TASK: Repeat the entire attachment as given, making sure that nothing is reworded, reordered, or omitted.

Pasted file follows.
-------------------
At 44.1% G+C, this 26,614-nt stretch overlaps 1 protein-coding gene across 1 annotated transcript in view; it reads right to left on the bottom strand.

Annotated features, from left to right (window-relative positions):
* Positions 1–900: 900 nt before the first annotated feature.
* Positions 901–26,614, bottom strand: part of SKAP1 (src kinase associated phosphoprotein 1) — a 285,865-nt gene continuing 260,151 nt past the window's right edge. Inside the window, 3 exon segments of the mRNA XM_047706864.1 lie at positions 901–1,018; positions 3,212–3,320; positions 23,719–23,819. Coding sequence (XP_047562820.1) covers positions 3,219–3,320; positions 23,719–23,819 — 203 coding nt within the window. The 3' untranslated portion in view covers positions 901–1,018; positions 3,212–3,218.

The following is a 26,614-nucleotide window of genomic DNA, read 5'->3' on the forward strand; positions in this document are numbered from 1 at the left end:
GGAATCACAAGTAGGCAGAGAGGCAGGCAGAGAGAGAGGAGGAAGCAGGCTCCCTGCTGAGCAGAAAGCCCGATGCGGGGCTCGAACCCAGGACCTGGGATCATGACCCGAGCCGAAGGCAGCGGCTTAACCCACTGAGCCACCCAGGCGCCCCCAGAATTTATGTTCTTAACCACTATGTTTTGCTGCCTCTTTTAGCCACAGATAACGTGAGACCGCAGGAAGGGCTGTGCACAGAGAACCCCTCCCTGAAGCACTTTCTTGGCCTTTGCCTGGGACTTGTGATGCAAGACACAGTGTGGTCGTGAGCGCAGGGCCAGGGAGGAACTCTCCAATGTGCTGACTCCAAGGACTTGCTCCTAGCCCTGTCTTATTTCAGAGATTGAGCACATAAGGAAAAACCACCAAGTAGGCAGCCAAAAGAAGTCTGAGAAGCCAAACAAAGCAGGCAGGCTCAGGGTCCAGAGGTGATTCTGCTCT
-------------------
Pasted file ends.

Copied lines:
At 44.1% G+C, this 26,614-nt stretch overlaps 1 protein-coding gene across 1 annotated transcript in view; it reads right to left on the bottom strand.

Annotated features, from left to right (window-relative positions):
* Positions 1–900: 900 nt before the first annotated feature.
* Positions 901–26,614, bottom strand: part of SKAP1 (src kinase associated phosphoprotein 1) — a 285,865-nt gene continuing 260,151 nt past the window's right edge. Inside the window, 3 exon segments of the mRNA XM_047706864.1 lie at positions 901–1,018; positions 3,212–3,320; positions 23,719–23,819. Coding sequence (XP_047562820.1) covers positions 3,219–3,320; positions 23,719–23,819 — 203 coding nt within the window. The 3' untranslated portion in view covers positions 901–1,018; positions 3,212–3,218.

The following is a 26,614-nucleotide window of genomic DNA, read 5'->3' on the forward strand; positions in this document are numbered from 1 at the left end:
GGAATCACAAGTAGGCAGAGAGGCAGGCAGAGAGAGAGGAGGAAGCAGGCTCCCTGCTGAGCAGAAAGCCCGATGCGGGGCTCGAACCCAGGACCTGGGATCATGACCCGAGCCGAAGGCAGCGGCTTAACCCACTGAGCCACCCAGGCGCCCCCAGAATTTATGTTCTTAACCACTATGTTTTGCTGCCTCTTTTAGCCACAGATAACGTGAGACCGCAGGAAGGGCTGTGCACAGAGAACCCCTCCCTGAAGCACTTTCTTGGCCTTTGCCTGGGACTTGTGATGCAAGACACAGTGTGGTCGTGAGCGCAGGGCCAGGGAGGAACTCTCCAATGTGCTGACTCCAAGGACTTGCTCCTAGCCCTGTCTTATTTCAGAGATTGAGCACATAAGGAAAAACCACCAAGTAGGCAGCCAAAAGAAGTCTGAGAAGCCAAACAAAGCAGGCAGGCTCAGGGTCCAGAGGTGATTCTGCTCT